Saturday, September 5, 2009

John Ermine of the Yellowstone by Frederic Remington

While westerns may seem a little off the norm here at Luke Reviews, they are still very much in the escapist fiction realm, and a fun interlude and change-up, so I am going to try a few mixed in with the usual science fiction, fantasy, mystery, thriller, crime, etc. The first western on here, however, also has some historical importance in the field of genre fiction. Frederic Remington, along with being a famous artist, also wrote a number of stories during his time, including John Ermine of the Yellowstone (published in 1902, thus getting completely overlooked due to the publication in the same year of Owen Wister’s classic western, The Virginian). This tale is widely noted as a thematic precursor as well as inspiration for Edgar Rice Burroughs’ Tarzan of the Apes, a well-written thriller in its own right, and from the author who really bought fantastic (simply in the non-realistic sense) fiction a place through his work in the early 1900s. Remington’s western lead to a bedrock of enjoyable, fun, thrilling fiction that is there to be read for sheer enjoyment. That is a lasting legacy.

John Ermine of the Yellowstone follows the title character of John Ermine. He is a white child being raised by Crow, until the medicine man Crooked-Bear decides to train him to be reintroduced into European American society. Crooked-Bear, a runaway from white society himself, teaches White Weasel (the original name of the man who will soon be called John Ermine) English, manners, and other skills to help him blend in. As Ermine finally leaves his old life behind, he enters into the army and their war against the Sioux.

The story is very much a tale of a boy growing up in a culture very much different than that of his birth, and then trying to leave that culture for the white culture, and finding the white culture uninviting, and in this way mirrors Tarzan of the Apes very much (this is not to say that the Crow, or any other Native American tribe, is on the same level intellectually or socially with gorillas, just that the very advanced gorilla culture Burroughs depicts and the culture of the Crows that Remington shares both are used to create a “wild man,” or a white man with a foreign culture).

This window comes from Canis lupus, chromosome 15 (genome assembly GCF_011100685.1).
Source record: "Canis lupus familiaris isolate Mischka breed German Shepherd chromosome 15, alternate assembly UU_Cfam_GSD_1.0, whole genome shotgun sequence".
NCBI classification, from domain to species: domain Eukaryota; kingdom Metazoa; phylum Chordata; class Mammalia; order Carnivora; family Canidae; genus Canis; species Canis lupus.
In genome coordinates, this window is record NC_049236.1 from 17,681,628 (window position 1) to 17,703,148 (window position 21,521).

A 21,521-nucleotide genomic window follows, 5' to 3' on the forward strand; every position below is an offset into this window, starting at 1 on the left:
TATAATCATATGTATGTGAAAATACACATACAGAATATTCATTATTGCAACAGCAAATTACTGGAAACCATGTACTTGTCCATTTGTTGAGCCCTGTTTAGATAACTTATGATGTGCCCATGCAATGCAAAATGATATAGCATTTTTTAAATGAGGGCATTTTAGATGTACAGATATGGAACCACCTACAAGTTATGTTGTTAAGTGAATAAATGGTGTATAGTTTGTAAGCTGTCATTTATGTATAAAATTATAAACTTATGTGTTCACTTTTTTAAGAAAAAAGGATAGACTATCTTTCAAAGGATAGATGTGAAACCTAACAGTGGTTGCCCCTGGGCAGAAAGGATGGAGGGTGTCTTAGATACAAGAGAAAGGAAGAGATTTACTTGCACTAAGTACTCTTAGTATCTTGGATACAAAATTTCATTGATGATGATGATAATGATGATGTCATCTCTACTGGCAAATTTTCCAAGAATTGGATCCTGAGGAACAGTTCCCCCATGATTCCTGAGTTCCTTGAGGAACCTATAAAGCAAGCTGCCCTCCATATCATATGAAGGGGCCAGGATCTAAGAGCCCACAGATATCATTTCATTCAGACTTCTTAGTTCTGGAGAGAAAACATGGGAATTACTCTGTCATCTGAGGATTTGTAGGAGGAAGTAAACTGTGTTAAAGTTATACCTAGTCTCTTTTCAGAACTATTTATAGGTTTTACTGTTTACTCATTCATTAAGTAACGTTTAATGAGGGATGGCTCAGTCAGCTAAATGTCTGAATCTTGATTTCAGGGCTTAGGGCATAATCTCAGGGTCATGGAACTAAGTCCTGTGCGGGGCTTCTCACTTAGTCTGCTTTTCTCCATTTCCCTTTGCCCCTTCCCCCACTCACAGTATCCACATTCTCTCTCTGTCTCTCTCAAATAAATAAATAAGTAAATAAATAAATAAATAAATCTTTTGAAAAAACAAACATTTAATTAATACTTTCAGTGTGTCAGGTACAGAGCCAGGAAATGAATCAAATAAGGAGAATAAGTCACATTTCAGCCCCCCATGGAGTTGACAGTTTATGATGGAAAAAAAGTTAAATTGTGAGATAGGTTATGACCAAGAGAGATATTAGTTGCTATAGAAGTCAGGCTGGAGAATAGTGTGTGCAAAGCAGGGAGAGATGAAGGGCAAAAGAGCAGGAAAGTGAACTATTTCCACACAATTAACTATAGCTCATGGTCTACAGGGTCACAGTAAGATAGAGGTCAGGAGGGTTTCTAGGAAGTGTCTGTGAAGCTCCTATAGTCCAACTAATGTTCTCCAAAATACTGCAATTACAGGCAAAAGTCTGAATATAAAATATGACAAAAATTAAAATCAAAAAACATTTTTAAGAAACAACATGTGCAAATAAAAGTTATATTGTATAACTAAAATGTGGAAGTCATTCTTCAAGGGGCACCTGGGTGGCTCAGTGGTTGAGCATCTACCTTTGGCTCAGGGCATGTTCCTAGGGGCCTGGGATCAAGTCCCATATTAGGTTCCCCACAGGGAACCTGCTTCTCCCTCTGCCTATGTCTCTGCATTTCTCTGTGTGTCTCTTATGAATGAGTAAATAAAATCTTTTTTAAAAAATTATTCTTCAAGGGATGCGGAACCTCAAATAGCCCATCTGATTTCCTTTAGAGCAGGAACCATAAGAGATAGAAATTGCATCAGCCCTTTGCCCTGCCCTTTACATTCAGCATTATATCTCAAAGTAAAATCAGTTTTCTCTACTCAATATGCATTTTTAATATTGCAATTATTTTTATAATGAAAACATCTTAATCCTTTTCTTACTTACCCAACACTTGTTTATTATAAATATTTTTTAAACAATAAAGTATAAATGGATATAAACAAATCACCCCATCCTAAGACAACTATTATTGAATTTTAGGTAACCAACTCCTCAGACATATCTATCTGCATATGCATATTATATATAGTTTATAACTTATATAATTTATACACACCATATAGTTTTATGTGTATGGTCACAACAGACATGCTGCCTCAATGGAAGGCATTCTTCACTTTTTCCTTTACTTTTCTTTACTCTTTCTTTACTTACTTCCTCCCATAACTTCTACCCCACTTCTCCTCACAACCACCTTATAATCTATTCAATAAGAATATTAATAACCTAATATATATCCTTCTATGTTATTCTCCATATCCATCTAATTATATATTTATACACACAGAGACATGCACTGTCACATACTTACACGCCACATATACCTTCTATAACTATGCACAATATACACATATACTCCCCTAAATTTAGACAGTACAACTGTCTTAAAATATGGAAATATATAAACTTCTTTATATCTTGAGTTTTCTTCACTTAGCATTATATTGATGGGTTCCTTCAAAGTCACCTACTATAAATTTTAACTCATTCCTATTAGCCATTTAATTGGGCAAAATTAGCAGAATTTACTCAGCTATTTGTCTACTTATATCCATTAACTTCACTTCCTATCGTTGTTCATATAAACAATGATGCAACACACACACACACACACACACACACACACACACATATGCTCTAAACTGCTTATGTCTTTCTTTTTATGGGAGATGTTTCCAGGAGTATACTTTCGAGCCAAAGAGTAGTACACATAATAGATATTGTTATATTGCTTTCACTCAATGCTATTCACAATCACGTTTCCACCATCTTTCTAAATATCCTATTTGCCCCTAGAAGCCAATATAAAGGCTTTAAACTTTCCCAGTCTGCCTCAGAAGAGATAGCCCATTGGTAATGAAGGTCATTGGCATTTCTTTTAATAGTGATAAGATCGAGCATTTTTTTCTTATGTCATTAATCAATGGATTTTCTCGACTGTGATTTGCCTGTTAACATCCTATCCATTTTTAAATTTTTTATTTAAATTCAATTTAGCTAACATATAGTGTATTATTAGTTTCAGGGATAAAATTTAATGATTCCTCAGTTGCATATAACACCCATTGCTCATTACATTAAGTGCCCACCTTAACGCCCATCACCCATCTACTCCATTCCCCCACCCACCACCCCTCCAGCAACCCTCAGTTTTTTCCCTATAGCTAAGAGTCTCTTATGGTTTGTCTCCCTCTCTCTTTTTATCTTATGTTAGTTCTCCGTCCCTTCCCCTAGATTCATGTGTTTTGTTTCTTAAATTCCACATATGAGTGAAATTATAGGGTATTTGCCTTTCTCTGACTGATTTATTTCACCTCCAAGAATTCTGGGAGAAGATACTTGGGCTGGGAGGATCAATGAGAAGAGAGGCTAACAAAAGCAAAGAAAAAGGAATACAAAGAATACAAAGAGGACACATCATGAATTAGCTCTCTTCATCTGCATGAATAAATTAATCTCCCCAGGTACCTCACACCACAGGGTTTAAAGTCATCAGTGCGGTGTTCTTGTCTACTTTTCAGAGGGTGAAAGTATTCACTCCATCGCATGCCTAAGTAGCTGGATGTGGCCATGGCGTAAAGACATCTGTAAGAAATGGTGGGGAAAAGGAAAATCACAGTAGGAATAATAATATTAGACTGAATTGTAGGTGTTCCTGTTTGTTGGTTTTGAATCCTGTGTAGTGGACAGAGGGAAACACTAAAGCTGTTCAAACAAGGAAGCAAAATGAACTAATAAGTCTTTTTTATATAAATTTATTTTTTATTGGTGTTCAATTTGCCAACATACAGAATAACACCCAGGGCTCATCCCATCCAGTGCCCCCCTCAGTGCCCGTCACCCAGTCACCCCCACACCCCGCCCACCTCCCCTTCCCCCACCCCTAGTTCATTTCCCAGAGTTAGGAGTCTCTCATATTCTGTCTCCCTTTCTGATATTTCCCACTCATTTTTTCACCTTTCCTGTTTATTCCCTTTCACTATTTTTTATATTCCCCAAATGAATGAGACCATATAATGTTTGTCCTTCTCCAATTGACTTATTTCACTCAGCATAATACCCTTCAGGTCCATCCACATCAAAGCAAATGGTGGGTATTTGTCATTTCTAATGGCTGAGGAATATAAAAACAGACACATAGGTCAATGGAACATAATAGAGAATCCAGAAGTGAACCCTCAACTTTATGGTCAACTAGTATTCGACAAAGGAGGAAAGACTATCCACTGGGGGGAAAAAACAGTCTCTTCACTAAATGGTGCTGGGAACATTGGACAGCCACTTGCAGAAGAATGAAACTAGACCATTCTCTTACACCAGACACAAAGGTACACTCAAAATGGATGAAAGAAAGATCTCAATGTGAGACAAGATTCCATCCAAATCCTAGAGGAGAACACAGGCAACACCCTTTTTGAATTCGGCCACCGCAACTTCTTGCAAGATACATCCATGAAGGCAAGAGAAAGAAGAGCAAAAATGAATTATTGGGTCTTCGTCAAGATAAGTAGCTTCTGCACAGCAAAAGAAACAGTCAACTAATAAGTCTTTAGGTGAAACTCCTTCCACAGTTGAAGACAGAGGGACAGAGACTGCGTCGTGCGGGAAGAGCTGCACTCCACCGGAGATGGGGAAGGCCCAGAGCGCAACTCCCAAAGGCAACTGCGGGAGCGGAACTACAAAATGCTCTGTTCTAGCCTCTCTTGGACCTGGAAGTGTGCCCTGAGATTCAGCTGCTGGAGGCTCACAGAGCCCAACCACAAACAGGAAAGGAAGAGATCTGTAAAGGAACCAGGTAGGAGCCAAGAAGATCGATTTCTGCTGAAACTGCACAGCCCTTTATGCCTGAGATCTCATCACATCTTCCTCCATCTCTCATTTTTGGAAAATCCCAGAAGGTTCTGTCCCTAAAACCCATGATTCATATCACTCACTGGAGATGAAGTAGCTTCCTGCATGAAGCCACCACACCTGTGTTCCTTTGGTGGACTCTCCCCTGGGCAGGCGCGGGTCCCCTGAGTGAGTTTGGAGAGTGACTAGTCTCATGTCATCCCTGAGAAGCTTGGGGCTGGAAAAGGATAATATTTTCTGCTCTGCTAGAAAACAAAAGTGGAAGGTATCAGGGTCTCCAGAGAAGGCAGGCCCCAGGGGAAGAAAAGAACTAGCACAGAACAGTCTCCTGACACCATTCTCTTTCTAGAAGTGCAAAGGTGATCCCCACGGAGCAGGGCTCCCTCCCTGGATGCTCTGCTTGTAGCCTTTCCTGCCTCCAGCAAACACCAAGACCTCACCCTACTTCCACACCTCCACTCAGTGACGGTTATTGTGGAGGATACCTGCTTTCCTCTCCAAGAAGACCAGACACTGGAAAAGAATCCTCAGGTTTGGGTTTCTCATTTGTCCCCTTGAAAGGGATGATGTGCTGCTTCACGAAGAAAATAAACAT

The writing style is a touch dated at times, particularly towards the beginning, but the last two-thirds of the novel will sweep you away. John Ermine is well-depicted, and shows a very full, rich characterization, with plenty of shades of grey. The stereotypical depictions of Indians in this novel are certainly grating at times, because Remington’s views towards Native Americans as expressed in the novel, while not unkindly, are very much full of ingrained presumptions and an almost parent-child situation, and show a societal racism that is uncomfortable, to say the least. However, as a historical document, and a stepping stone to bigger things, there is no doubt. John Ermine’s struggles are intriguing, and his fate certainly draws the reader in. This is a novel well worth a read, especially for those interested in the first steps of genre fiction.


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